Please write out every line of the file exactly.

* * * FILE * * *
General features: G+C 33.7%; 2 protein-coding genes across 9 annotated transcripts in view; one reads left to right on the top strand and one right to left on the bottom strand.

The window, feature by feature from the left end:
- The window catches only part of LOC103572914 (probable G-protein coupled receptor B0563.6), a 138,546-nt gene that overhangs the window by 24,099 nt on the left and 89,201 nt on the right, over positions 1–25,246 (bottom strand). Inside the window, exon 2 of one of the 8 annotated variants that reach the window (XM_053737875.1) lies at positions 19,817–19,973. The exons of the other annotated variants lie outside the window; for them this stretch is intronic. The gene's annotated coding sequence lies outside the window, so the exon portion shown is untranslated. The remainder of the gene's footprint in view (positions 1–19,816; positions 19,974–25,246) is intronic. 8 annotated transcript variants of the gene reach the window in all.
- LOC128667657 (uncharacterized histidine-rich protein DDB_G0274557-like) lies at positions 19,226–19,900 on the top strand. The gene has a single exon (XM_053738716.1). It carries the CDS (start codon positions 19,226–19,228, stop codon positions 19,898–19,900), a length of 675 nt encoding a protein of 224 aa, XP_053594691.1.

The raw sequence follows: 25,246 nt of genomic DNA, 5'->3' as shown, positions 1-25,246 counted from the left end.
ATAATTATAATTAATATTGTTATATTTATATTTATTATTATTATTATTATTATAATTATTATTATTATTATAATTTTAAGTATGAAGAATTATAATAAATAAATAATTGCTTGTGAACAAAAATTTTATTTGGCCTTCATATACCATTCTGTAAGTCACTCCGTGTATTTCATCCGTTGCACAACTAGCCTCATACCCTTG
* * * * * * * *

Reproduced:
General features: G+C 33.7%; 2 protein-coding genes across 9 annotated transcripts in view; one reads left to right on the top strand and one right to left on the bottom strand.

The window, feature by feature from the left end:
- The window catches only part of LOC103572914 (probable G-protein coupled receptor B0563.6), a 138,546-nt gene that overhangs the window by 24,099 nt on the left and 89,201 nt on the right, over positions 1–25,246 (bottom strand). Inside the window, exon 2 of one of the 8 annotated variants that reach the window (XM_053737875.1) lies at positions 19,817–19,973. The exons of the other annotated variants lie outside the window; for them this stretch is intronic. The gene's annotated coding sequence lies outside the window, so the exon portion shown is untranslated. The remainder of the gene's footprint in view (positions 1–19,816; positions 19,974–25,246) is intronic. 8 annotated transcript variants of the gene reach the window in all.
- LOC128667657 (uncharacterized histidine-rich protein DDB_G0274557-like) lies at positions 19,226–19,900 on the top strand. The gene has a single exon (XM_053738716.1). It carries the CDS (start codon positions 19,226–19,228, stop codon positions 19,898–19,900), a length of 675 nt encoding a protein of 224 aa, XP_053594691.1.

The raw sequence follows: 25,246 nt of genomic DNA, 5'->3' as shown, positions 1-25,246 counted from the left end.
ATAATTATAATTAATATTGTTATATTTATATTTATTATTATTATTATTATTATAATTATTATTATTATTATAATTTTAAGTATGAAGAATTATAATAAATAAATAATTGCTTGTGAACAAAAATTTTATTTGGCCTTCATATACCATTCTGTAAGTCACTCCGTGTATTTCATCCGTTGCACAACTAGCCTCATACCCTTG